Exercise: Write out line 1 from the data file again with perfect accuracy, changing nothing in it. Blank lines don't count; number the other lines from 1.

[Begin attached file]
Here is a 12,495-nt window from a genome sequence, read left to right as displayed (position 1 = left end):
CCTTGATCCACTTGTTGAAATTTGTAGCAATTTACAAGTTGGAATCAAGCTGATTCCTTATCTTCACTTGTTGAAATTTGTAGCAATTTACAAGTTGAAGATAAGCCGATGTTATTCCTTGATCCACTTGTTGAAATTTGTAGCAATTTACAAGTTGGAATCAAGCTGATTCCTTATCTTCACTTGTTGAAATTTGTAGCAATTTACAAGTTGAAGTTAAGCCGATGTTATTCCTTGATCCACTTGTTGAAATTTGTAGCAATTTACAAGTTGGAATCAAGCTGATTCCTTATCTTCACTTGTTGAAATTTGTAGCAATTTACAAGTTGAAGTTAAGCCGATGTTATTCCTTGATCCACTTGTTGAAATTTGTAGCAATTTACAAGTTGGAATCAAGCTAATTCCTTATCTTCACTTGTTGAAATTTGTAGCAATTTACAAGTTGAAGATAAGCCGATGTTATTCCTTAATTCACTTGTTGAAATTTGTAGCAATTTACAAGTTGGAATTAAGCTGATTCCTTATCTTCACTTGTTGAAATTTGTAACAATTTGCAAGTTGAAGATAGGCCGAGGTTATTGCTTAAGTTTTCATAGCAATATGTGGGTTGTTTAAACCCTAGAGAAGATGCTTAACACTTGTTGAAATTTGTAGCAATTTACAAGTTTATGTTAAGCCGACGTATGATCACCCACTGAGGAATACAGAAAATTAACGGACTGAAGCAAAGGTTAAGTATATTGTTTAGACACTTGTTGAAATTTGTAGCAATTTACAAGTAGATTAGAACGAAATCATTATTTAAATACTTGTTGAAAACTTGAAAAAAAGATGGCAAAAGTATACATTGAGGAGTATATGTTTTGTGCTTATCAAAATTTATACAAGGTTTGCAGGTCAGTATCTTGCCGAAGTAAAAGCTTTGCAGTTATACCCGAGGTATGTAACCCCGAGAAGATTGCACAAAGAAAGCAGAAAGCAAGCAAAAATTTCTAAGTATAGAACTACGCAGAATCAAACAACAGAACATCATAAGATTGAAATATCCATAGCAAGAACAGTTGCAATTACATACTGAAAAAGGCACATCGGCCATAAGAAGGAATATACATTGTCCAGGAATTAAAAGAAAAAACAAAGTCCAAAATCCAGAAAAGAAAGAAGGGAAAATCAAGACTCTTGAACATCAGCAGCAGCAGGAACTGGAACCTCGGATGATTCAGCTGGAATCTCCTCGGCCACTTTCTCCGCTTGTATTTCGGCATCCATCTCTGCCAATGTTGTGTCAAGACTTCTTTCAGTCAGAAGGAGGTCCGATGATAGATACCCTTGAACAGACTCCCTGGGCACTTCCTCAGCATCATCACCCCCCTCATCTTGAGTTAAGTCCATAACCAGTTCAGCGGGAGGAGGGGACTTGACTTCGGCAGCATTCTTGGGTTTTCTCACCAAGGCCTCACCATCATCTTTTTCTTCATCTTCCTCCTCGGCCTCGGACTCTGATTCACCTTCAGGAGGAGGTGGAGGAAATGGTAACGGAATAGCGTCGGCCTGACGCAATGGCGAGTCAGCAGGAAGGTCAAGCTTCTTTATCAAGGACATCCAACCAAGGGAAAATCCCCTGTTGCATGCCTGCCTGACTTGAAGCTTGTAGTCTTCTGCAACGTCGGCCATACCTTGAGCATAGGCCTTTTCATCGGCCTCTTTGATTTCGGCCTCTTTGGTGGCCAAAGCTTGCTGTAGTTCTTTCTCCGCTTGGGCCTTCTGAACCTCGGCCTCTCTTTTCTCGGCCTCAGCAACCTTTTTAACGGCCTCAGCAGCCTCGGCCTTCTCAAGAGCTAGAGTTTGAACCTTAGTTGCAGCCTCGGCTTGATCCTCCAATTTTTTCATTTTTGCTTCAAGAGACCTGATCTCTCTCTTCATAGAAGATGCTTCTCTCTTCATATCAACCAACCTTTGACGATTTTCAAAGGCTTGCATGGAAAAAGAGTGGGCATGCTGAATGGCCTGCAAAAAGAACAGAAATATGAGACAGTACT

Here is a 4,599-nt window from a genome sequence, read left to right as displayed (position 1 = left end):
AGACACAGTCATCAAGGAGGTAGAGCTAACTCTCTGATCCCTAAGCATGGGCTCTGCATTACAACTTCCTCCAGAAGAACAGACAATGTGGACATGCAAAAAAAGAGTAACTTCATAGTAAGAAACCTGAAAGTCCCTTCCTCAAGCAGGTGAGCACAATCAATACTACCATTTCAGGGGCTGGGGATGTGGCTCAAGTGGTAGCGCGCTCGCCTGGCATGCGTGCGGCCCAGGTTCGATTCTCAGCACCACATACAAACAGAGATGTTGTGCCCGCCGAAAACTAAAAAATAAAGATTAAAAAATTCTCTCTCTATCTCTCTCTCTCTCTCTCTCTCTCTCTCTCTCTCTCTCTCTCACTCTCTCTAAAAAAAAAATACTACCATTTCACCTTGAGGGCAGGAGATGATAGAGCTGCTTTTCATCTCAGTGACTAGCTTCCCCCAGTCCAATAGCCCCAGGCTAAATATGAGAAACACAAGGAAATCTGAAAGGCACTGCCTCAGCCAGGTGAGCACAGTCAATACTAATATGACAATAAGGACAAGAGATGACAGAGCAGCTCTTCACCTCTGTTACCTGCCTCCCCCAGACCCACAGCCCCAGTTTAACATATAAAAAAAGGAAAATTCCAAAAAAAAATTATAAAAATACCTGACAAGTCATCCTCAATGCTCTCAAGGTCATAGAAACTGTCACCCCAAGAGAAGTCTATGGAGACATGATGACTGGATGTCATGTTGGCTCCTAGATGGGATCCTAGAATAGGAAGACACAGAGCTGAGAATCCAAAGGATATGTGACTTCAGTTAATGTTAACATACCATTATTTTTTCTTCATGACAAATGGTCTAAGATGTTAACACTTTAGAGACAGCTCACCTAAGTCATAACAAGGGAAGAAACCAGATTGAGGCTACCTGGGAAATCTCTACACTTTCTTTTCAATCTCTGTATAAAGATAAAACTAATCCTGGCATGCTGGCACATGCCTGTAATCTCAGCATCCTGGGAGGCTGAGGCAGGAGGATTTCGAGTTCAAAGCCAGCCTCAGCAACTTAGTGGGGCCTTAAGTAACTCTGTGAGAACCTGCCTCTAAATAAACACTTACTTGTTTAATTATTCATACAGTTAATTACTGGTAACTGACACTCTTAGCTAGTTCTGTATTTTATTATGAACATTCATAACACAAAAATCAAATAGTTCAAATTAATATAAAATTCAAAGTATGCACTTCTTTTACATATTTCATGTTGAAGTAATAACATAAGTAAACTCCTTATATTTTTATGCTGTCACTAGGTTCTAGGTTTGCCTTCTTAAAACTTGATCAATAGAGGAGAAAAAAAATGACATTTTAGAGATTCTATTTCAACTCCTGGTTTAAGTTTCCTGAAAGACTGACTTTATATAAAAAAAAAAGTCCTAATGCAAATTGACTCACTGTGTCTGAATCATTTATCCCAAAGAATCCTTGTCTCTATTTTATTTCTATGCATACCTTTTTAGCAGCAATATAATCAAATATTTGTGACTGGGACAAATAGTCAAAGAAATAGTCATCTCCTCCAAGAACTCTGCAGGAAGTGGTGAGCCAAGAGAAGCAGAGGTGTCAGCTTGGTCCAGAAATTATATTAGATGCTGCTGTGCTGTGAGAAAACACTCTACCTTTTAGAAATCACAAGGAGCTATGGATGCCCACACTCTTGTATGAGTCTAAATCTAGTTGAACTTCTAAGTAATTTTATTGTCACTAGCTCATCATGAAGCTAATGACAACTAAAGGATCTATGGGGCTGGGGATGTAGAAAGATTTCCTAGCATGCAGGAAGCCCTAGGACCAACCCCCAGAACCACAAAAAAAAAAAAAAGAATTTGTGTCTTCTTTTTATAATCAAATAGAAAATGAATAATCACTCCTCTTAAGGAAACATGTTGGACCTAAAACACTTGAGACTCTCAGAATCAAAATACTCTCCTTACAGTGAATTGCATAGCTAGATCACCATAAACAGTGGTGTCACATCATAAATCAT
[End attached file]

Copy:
Here is a 12,495-nt window from a genome sequence, read left to right as displayed (position 1 = left end):